College Countdown: 90FM’s Top 90 of 1989, 32 and 31


32. Elvis Costello, Spike

By the time Elvis Costello released he album Spike in the spring of 1989, his reputation and personality were already well-established within the music industry. Certainly, he had a vast array of smart, literate songs that made it clear that he was a fairly cynical fellow. So it certainly shouldn’t have been a surprise when Costello leveled some withering complaints about the charitable endeavors of the rock ‘n’ roll community that reached new heights during the nineteen-eighties. As he put it, “The arrogance of pop music is that you can do everything in one gesture, like Live Aid or the Mandela ‘Freedomfest’ or the Amnesty Tour. What happens is the bandwagon leaves town and the problem remains. That’s the sad thing. Live Aid saved some people one year for them to starve the next. I’m not saying we shouldn’t do the things, ’cause they help put the information out, but we shouldn’t kid ourselves.” Maybe his dour outlook was tempered somewhat by enjoying his greatest U.S. chart success with the song “Veronica,” which managed to break into the top 20. Probably not, though. After all, the extended name of the record is Spike the Beloved Entertainer which Costello explained is not a persona, but is instead an instruction. That’s the handiwork of a guy who’s not likely to mellow.


31. Animal Logic, Animal Logic

Stewart Copeland kept himself busy in the years after The Police called it quits, releasing solo records and providing music for different movie soundtracks. Still, when it came time to actually assemble a new band to work with, the pressure had to be on. He went a fairly idiosyncratic route, recruiting accomplished jazz bassist Stanley Clarke. Then he sought out a lead singer for the group, settling on Deborah Holland largely on the basis of a two-song demo that found its way into his tape player. The trio initially dubbed themselves Rush Hour, and even toured a little under that name. The finally settled on the name Animal Logic and proceeded to record a self-titled debut of arty songs that were both experimental and notably slick. The album didn’t become the sort of sensation that the label was undoubtedly hoping for, but it developed just enough of a following, especially at a certain central Wisconsin station, to convince at least a few people that there might be life after The Police.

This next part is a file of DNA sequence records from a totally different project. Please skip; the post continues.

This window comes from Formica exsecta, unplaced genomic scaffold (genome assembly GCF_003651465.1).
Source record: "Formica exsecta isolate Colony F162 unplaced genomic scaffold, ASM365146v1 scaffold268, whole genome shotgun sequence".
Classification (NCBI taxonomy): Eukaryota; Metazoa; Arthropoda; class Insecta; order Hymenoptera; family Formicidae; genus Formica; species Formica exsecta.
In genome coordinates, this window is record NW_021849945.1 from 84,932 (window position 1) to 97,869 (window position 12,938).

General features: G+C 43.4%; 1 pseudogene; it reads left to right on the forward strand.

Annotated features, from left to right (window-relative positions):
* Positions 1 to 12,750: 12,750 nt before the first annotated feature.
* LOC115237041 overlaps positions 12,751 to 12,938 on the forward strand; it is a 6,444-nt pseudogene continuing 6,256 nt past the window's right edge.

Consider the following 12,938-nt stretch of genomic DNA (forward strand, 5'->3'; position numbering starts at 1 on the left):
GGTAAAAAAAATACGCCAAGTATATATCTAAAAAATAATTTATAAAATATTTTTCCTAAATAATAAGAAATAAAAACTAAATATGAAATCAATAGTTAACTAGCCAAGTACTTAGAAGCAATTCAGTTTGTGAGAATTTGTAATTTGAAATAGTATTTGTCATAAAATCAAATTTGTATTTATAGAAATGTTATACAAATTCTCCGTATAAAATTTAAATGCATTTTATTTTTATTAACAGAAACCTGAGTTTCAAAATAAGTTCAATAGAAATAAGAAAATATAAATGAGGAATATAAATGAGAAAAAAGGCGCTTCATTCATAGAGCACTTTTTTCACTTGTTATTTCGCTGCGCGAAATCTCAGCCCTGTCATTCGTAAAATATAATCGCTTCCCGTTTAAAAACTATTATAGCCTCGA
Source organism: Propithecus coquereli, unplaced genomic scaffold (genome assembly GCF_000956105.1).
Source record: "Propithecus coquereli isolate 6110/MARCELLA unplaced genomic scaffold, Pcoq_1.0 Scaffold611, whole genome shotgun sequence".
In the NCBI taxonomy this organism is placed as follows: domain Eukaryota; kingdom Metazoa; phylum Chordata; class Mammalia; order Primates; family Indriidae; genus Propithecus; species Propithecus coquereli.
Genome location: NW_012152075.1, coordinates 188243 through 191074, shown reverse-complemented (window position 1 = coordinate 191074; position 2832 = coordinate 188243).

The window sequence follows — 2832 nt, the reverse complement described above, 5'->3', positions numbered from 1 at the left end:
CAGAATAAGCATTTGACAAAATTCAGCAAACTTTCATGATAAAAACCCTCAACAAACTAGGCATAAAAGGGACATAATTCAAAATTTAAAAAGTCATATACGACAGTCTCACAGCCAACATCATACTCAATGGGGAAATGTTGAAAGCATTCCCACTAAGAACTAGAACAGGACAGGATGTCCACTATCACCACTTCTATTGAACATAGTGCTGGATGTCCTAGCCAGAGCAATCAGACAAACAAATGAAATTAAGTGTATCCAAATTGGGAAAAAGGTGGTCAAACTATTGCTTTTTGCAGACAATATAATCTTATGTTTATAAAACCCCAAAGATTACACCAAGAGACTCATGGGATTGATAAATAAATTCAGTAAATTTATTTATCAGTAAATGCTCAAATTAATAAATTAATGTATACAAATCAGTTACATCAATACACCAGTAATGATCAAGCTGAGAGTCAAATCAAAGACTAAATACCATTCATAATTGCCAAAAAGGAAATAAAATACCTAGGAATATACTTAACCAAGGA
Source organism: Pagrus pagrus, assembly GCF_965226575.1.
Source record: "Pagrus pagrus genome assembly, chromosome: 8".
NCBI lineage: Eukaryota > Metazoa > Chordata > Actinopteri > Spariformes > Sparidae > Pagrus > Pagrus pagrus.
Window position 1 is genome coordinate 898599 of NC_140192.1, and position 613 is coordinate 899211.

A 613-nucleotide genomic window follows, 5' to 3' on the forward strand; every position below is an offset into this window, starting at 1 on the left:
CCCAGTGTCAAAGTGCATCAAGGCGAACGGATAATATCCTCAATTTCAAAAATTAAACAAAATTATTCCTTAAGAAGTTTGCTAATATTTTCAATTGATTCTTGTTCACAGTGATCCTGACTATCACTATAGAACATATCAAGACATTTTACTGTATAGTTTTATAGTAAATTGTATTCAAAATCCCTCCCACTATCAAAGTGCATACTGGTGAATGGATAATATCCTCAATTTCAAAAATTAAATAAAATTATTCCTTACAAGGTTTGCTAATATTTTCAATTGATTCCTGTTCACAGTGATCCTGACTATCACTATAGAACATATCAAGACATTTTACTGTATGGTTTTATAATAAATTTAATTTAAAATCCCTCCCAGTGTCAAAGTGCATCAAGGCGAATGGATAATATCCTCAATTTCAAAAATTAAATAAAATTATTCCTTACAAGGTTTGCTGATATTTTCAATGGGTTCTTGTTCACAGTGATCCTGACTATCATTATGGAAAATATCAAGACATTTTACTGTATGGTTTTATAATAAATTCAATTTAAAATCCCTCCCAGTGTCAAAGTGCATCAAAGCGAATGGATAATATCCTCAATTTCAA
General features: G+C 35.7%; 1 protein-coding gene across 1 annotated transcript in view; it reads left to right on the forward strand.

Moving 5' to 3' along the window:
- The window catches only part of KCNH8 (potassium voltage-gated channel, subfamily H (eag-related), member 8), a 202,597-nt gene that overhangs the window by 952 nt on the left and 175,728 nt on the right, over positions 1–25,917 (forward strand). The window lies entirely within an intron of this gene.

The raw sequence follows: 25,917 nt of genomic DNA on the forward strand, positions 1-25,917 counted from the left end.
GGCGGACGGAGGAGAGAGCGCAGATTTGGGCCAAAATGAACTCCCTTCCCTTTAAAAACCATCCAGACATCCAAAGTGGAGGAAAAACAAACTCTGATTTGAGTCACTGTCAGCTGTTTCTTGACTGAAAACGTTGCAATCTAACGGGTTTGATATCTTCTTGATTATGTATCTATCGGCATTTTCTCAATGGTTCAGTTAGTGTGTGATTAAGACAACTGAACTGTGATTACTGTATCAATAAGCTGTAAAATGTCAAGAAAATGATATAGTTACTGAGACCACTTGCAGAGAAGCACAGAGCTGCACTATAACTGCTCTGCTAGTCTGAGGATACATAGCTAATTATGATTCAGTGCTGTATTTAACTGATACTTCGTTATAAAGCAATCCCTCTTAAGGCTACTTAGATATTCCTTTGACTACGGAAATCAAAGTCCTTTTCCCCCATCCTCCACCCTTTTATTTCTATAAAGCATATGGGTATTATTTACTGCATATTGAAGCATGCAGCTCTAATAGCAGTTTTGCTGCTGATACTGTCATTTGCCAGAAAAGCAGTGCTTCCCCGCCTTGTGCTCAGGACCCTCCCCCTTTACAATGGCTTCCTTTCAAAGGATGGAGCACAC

90 and 89
88 and 87
86 and 85
84 and 83
82 and 81
80 and 79
78 and 77
76 and 75
74 and 73
72 and 71
70 and 69
68 and 67
66 and 65
64 and 63
62 and 61
60 and 59
58 and 57
56 and 55
54 and 53
52 and 51
50 and 49
48 and 47
46 and 45
44 and 43
42 and 41
40 and 39
38 and 37
36 and 35
34 and 33

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